• ‘He has said that he would describe himself as a Stalinist if it was not ‘making a rod for my own back’.’
      • ‘I think I might have let those expectations get on top of me a little and I've probably made a rod for my own back.’
      • ‘So, what I'm saying here is that by going along with this at all you've made a rod for your own back.’
      • ‘He has perhaps made a rod for his own back with his statement that the ‘thousands of youngsters who take part in other sports… need our support and they are going to get it.’’
      • ‘You don't make a rod for your own back when you manage a club like Rangers.’
      • ‘Before I started it, people said, ‘You're making a rod for your own back with that lot,’ but as a group they were the best people I'd ever worked with.’
      • ‘The manager has probably also made a rod for his own back over his handling of the goalkeeping position.’
  • rule with a rod of iron

    • Control or govern very strictly or harshly:

      ‘she ruled their lives with a rod of iron’
      • ‘I learned through gossip that she ruled her family with a rod of iron and she controlled the purse strings to her fortune.’
      • ‘She thought it was pathetic; he was already ruling the class with a rod of iron.’
      • ‘His job is to strike down the nations, ruling them with a rod of iron.’
      • ‘As the hospital counterpart of the mistress of the household, she might rule her own domain with a rod of iron, but always deferred to father.’
      • ‘The prosecution claims that he was a father of very strong tradition who ruled his home with a rod of iron.’
      • ‘A good overcoat roller in a company need never thirst, in fact he could, if he liked, rule his comrades with a rod of iron.’
      • ‘Smith ruled his men with a rod of iron, and as long as he was alive Hepple was safe.’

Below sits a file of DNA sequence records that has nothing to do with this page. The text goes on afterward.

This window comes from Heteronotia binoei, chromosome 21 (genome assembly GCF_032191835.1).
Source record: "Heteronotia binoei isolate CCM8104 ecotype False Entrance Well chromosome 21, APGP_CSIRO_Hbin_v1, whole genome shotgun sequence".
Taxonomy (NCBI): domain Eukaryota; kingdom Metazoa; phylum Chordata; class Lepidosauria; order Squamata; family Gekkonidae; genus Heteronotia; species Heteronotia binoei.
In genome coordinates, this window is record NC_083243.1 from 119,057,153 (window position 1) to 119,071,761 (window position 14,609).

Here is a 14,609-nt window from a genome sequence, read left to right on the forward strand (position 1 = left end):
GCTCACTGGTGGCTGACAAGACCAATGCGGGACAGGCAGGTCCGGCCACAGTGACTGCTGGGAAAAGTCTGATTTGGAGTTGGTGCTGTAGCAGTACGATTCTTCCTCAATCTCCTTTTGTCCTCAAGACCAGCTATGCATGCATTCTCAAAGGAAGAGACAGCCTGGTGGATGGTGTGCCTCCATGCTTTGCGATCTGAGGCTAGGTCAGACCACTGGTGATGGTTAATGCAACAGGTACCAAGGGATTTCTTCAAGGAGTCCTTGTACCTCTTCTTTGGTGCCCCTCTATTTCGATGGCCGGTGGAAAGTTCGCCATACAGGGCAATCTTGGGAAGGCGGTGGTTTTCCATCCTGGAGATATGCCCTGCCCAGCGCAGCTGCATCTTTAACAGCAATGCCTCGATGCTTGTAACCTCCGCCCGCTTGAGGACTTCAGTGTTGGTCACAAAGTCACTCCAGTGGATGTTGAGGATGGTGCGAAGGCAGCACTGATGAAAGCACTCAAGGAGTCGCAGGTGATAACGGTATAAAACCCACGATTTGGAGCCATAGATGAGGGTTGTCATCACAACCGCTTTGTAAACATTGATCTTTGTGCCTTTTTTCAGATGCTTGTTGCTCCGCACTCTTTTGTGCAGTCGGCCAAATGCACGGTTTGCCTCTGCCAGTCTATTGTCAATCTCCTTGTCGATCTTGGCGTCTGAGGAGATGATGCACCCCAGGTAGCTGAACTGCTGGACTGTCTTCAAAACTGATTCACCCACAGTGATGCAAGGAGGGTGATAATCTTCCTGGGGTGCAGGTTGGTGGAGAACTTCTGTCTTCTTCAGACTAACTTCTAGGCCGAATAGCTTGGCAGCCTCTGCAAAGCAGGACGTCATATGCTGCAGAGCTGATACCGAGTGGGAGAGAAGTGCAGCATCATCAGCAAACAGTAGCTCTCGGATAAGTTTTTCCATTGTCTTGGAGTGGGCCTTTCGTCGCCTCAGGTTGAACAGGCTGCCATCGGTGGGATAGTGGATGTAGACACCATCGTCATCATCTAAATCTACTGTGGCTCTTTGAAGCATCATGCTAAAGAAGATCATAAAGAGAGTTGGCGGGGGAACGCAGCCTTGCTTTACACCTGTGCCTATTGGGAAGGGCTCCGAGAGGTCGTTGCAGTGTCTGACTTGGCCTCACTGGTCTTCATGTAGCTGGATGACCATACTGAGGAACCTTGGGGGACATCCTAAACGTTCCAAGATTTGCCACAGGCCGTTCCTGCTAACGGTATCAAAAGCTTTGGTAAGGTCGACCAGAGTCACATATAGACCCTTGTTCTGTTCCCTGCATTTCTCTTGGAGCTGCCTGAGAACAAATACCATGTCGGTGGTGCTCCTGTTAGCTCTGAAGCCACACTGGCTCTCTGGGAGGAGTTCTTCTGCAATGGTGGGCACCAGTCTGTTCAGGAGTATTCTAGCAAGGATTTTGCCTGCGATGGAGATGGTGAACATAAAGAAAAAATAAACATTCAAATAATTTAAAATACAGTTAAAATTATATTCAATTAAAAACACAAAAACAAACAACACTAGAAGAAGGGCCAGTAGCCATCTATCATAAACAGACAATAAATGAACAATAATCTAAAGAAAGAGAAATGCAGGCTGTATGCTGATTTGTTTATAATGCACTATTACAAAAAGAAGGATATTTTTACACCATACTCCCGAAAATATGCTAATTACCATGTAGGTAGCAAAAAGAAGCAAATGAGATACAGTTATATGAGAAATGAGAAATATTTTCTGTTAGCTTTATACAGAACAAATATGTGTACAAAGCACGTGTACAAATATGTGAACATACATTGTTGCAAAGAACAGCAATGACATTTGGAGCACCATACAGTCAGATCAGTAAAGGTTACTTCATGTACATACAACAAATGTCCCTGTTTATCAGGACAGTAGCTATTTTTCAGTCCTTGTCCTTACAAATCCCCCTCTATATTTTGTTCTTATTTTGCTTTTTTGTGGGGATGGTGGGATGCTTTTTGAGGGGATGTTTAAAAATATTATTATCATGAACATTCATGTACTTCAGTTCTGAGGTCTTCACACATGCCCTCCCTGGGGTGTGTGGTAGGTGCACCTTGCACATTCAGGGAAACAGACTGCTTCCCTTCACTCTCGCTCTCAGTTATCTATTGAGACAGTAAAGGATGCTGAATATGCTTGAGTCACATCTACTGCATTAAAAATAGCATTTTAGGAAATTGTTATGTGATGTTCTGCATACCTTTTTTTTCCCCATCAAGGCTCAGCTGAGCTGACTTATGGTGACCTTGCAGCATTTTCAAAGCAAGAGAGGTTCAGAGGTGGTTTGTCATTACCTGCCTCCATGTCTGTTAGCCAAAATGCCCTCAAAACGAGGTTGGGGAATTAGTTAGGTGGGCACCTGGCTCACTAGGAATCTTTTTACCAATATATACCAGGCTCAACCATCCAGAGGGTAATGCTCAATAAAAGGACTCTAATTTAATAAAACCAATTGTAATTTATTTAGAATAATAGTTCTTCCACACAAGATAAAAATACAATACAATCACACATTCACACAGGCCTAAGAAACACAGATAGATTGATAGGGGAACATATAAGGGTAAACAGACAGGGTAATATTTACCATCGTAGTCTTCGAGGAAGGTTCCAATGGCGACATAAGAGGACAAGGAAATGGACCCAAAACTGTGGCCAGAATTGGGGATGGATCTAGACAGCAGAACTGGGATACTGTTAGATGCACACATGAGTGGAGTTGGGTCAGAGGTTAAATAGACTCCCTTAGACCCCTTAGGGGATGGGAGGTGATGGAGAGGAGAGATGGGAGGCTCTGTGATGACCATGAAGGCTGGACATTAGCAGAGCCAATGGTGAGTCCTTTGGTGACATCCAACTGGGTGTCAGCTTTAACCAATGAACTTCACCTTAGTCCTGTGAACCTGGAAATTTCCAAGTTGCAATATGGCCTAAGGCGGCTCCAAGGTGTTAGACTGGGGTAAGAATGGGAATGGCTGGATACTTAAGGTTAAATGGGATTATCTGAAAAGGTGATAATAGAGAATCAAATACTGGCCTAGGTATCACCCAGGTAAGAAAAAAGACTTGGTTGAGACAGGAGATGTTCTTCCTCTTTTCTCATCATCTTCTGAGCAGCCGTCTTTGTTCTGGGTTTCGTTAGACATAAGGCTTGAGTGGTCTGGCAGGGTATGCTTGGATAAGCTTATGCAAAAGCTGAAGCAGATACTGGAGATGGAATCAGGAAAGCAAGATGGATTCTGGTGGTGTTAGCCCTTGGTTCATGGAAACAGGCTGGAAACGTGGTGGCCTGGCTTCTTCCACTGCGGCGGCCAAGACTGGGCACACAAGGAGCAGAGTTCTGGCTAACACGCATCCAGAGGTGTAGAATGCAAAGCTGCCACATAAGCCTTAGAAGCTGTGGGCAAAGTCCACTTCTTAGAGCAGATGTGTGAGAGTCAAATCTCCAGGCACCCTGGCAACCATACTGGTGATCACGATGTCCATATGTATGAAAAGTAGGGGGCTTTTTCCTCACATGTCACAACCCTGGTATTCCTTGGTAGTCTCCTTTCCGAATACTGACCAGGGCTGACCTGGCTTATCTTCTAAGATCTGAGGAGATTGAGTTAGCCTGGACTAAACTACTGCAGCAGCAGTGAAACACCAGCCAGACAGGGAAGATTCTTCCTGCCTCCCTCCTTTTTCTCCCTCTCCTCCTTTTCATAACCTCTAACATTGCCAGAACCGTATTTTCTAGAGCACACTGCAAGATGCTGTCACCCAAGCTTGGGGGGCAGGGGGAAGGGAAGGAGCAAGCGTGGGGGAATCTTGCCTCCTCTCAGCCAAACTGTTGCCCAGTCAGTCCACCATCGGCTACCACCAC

• ‘He led the country to its independence from France in 1960 and then ruled the country with a rod of iron until his death in 1993.’
      • ‘For now, the man who has ruled the country with a rod of iron for more than three decades can sleep relatively soundly.’
      • ‘What was not spelt out, was the importance of another Scots tradition, the ‘dominie’, or head teacher, who formed the ethos of the school and usually ruled it with a rod of iron.’
  • spare the rod and spoil the child

    • proverb If children are not physically punished when they do wrong their personal development will suffer.

      • ‘He was a man of his time, when the philosophy was ‘spare the rod and spoil the child’ - very different from today.’
      • ‘On Education Watch I note an argument in favour of ‘spare the rod and spoil the child’’
      • ‘You see, being traditional Chinese, my parents believed in the notion ‘spare the rod and spoil the child’.’
      • ‘Writing in a pre-indulgent age when ‘spare the rod and spoil the child’ was a cherished maxim of proper parenting, she stated firmly that ‘… children should be provided with proper tools.’’
      • ‘He has evidence that ‘spare the rod and spoil the child’ is still right for some kids today.’
      • ‘I am of 1920s vintage and in those days it was spare the rod and spoil the child and children should be seen and not heard.’
      • ‘If one partner believes in the old adage ‘spare the rod and spoil the child’ while the other parent prefers to reason with children when they misbehave there is likely to be conflict.’
    • proverb

      see rod


Late Old English rodd ‘slender shoot growing on or cut from a tree’, also ‘straight stick or bundle of twigs used to inflict punishment’; probably related to Old Norse rudda club.